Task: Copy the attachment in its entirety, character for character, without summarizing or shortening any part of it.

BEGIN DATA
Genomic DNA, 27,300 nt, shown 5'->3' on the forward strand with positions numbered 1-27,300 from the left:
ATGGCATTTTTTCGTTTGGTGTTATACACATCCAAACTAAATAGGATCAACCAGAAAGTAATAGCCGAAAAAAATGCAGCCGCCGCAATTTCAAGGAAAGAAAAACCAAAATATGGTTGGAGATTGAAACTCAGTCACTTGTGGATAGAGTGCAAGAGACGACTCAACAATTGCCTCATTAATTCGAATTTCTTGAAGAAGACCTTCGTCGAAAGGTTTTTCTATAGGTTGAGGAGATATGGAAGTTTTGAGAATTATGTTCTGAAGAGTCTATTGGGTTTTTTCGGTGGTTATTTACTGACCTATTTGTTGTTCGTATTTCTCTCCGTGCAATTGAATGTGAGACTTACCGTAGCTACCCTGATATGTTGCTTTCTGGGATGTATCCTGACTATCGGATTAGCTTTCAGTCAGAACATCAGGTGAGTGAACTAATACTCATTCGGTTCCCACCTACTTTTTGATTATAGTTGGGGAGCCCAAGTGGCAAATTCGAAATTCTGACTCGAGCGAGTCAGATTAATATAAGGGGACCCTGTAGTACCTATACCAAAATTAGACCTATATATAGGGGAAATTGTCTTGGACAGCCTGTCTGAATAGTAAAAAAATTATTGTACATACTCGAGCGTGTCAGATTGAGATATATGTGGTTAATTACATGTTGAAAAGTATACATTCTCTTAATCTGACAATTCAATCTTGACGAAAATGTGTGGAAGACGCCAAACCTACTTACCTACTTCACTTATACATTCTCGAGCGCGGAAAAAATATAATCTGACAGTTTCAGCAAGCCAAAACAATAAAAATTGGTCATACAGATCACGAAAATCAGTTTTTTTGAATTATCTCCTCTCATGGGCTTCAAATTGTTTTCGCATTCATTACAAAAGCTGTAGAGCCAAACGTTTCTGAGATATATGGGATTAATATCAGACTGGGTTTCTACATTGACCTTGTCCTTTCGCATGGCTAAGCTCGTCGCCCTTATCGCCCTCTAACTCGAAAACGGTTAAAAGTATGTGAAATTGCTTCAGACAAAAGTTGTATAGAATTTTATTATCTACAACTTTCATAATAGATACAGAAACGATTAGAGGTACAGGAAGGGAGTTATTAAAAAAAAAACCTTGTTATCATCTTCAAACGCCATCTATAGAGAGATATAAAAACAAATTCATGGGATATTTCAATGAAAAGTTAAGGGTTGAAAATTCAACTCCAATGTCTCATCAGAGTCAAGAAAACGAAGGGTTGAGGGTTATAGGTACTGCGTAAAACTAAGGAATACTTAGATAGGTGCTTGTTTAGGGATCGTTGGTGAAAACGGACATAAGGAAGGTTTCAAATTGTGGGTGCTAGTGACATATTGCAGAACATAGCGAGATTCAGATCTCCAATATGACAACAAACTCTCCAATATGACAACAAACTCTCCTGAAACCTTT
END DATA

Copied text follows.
Genomic DNA, 27,300 nt, shown 5'->3' on the forward strand with positions numbered 1-27,300 from the left:
ATGGCATTTTTTCGTTTGGTGTTATACACATCCAAACTAAATAGGATCAACCAGAAAGTAATAGCCGAAAAAAATGCAGCCGCCGCAATTTCAAGGAAAGAAAAACCAAAATATGGTTGGAGATTGAAACTCAGTCACTTGTGGATAGAGTGCAAGAGACGACTCAACAATTGCCTCATTAATTCGAATTTCTTGAAGAAGACCTTCGTCGAAAGGTTTTTCTATAGGTTGAGGAGATATGGAAGTTTTGAGAATTATGTTCTGAAGAGTCTATTGGGTTTTTTCGGTGGTTATTTACTGACCTATTTGTTGTTCGTATTTCTCTCCGTGCAATTGAATGTGAGACTTACCGTAGCTACCCTGATATGTTGCTTTCTGGGATGTATCCTGACTATCGGATTAGCTTTCAGTCAGAACATCAGGTGAGTGAACTAATACTCATTCGGTTCCCACCTACTTTTTGATTATAGTTGGGGAGCCCAAGTGGCAAATTCGAAATTCTGACTCGAGCGAGTCAGATTAATATAAGGGGACCCTGTAGTACCTATACCAAAATTAGACCTATATATAGGGGAAATTGTCTTGGACAGCCTGTCTGAATAGTAAAAAAATTATTGTACATACTCGAGCGTGTCAGATTGAGATATATGTGGTTAATTACATGTTGAAAAGTATACATTCTCTTAATCTGACAATTCAATCTTGACGAAAATGTGTGGAAGACGCCAAACCTACTTACCTACTTCACTTATACATTCTCGAGCGCGGAAAAAATATAATCTGACAGTTTCAGCAAGCCAAAACAATAAAAATTGGTCATACAGATCACGAAAATCAGTTTTTTTGAATTATCTCCTCTCATGGGCTTCAAATTGTTTTCGCATTCATTACAAAAGCTGTAGAGCCAAACGTTTCTGAGATATATGGGATTAATATCAGACTGGGTTTCTACATTGACCTTGTCCTTTCGCATGGCTAAGCTCGTCGCCCTTATCGCCCTCTAACTCGAAAACGGTTAAAAGTATGTGAAATTGCTTCAGACAAAAGTTGTATAGAATTTTATTATCTACAACTTTCATAATAGATACAGAAACGATTAGAGGTACAGGAAGGGAGTTATTAAAAAAAAAACCTTGTTATCATCTTCAAACGCCATCTATAGAGAGATATAAAAACAAATTCATGGGATATTTCAATGAAAAGTTAAGGGTTGAAAATTCAACTCCAATGTCTCATCAGAGTCAAGAAAACGAAGGGTTGAGGGTTATAGGTACTGCGTAAAACTAAGGAATACTTAGATAGGTGCTTGTTTAGGGATCGTTGGTGAAAACGGACATAAGGAAGGTTTCAAATTGTGGGTGCTAGTGACATATTGCAGAACATAGCGAGATTCAGATCTCCAATATGACAACAAACTCTCCAATATGACAACAAACTCTCCTGAAACCTTT